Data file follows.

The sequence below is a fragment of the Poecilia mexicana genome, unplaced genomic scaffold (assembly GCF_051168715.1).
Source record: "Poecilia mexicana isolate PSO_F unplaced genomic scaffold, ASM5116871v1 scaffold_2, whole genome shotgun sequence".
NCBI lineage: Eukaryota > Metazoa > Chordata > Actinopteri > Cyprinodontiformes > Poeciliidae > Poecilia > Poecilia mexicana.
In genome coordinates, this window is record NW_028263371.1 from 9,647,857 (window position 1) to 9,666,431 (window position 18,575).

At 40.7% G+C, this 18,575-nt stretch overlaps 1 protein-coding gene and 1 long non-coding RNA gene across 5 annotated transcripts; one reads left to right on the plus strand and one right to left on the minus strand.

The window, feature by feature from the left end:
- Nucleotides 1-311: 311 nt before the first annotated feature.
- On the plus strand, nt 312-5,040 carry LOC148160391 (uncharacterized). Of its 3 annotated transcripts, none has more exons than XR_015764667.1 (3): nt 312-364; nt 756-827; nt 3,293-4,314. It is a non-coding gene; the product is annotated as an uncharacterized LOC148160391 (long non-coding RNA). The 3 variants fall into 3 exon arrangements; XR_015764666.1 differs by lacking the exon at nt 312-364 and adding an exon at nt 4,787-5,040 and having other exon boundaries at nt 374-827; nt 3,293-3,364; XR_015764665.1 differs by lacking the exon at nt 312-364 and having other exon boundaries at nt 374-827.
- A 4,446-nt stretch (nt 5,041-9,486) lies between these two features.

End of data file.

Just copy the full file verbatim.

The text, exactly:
The sequence below is a fragment of the Poecilia mexicana genome, unplaced genomic scaffold (assembly GCF_051168715.1).
Source record: "Poecilia mexicana isolate PSO_F unplaced genomic scaffold, ASM5116871v1 scaffold_2, whole genome shotgun sequence".
NCBI lineage: Eukaryota > Metazoa > Chordata > Actinopteri > Cyprinodontiformes > Poeciliidae > Poecilia > Poecilia mexicana.
In genome coordinates, this window is record NW_028263371.1 from 9,647,857 (window position 1) to 9,666,431 (window position 18,575).

At 40.7% G+C, this 18,575-nt stretch overlaps 1 protein-coding gene and 1 long non-coding RNA gene across 5 annotated transcripts; one reads left to right on the plus strand and one right to left on the minus strand.

The window, feature by feature from the left end:
- Nucleotides 1-311: 311 nt before the first annotated feature.
- On the plus strand, nt 312-5,040 carry LOC148160391 (uncharacterized). Of its 3 annotated transcripts, none has more exons than XR_015764667.1 (3): nt 312-364; nt 756-827; nt 3,293-4,314. It is a non-coding gene; the product is annotated as an uncharacterized LOC148160391 (long non-coding RNA). The 3 variants fall into 3 exon arrangements; XR_015764666.1 differs by lacking the exon at nt 312-364 and adding an exon at nt 4,787-5,040 and having other exon boundaries at nt 374-827; nt 3,293-3,364; XR_015764665.1 differs by lacking the exon at nt 312-364 and having other exon boundaries at nt 374-827.
- A 4,446-nt stretch (nt 5,041-9,486) lies between these two features.